There are plenty of things you can do on your own. Depending on your experience, though, tax resolution probably isn't one of them. Receiving a notice from the Internal Revenue Service can be terrifying enough; failing to properly address it, though, can be a horror show unto itself.
Now, you might be thinking that dealing with a tax issue is as simple as sending a reply to your notice and, in some cases, it is. You might also wonder why you would consider hiring someone to do something that you could do on your own. When you think about it, though, how much do you really know about tax resolution? Before you decide how proficient you are, consider the grim realities of handling a tax problem:
First and foremost, any notice you receive from the IRS requires an immediate response. In many cases, you'll only have around thirty days to send a reply. And you might not agree with what the IRS is claiming. Any point that you contest must be supported by valid documentation. If they're alerting you to unreported income that you know is incorrect, for instance, you'll have to jump through a few hoops to properly plead your case. You may need to contact the employer who reported the income, and his or her level of urgency likely won't be as high as yours. And, chances are, you've got daily responsibilities to juggle while you're gathering your documentation. Not ideal when you've got a narrow window of time to respond. If the clock runs out, you might be inclined to disregard that notice.
You can opt to do nothing, hoping that the IRS will forget about you. They won't. If you don't respond to your notice, the IRS will assume that the information they have is correct. At this point, you'll begin receiving letters informing you of your assessed balance, plus penalties and interest (more on this in a moment). The longer you wait to deal with your liability, the greater the chances that you'll never get around to it. After a while, the IRS will lose patience and become more proactive in collecting the debt; wage garnishments and bank levies are the end result of the wayward taxpayer's neglectful follies.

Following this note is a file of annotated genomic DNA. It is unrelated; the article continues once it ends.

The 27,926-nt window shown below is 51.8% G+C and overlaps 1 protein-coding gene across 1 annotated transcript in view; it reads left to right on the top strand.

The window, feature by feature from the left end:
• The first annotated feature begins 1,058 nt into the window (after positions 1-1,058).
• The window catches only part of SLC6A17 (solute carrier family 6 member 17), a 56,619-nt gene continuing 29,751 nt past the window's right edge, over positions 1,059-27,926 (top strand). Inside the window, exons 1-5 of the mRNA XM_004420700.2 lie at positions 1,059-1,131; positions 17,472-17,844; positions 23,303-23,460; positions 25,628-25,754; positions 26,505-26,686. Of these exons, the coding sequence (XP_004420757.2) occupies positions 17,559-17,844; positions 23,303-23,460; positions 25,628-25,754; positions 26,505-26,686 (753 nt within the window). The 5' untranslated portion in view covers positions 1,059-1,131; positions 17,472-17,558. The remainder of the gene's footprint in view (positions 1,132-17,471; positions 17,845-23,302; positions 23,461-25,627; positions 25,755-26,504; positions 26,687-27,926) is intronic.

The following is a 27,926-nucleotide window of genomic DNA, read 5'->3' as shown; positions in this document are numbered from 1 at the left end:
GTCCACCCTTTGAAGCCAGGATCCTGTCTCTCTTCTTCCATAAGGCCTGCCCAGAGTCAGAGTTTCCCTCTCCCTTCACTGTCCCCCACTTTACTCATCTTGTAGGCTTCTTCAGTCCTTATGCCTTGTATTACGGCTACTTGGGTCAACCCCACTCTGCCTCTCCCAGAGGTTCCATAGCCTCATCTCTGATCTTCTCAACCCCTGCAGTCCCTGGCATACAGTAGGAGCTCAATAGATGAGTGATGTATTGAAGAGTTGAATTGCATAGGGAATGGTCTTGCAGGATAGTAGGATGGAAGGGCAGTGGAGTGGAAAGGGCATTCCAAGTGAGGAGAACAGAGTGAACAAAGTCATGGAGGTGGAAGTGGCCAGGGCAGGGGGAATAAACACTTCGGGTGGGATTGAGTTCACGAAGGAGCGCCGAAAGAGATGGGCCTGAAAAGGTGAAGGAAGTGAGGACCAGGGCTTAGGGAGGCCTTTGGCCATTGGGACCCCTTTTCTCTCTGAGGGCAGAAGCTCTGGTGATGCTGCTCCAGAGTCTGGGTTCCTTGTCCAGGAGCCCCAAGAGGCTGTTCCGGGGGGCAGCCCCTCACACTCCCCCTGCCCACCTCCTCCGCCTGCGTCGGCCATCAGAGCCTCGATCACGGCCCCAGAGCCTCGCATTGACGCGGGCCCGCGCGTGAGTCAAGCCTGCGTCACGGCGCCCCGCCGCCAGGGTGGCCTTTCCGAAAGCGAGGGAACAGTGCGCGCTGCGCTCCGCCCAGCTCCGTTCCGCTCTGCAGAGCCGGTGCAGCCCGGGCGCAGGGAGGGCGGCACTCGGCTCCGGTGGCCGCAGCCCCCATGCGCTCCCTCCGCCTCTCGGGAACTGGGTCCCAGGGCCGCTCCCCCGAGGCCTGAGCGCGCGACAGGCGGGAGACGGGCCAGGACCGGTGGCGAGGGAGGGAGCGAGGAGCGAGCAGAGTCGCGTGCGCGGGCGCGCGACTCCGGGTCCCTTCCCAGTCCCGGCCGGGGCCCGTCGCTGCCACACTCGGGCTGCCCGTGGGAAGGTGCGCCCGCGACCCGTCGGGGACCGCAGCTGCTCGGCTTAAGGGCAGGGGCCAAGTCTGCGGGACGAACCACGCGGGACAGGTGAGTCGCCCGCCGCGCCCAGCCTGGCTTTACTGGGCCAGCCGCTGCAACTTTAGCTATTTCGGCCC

A notice of assessment will include an itemized list of charges for any penalties and interest, dated back to the original day you owed the balance. So, if you did have unreported income that you owed taxes on by April 15, 2015, and the balance is assessed in October of the same year, you already have six months' worth of penalties and interest. And additional fees are tacked on for every month that passes thereafter. What you owe after a year or two can make your original balance pale by comparison.
Assuming that you have both the time and the inclination to deal with the IRS up front, you can certainly avoid some of their more aggressive collection methods. You may even be able to establish an installment agreement, allowing your tax debt to be paid over an extended period. But will the terms be to your liking? The IRS may request an overview of your finances to determine what you're going to pay each month. However, in some cases, you don't have to comply with their request in order to obtain a repayment plan. Knowing these subtly important details can mean the difference between a monthly payment that is comfortable and one that puts your wallet in a vice.
No matter how savvy you may be, it never hurts to get a second opinion. A licensed tax professional can provide you with a consultation, and this should be at no cost to you. He or she will lay out a proposed resolution, based on the specifics of your situation. Then you may make an informed decision on how to proceed. Exercising caution when it comes to your taxes is always preferable to flying by the seat of your pants.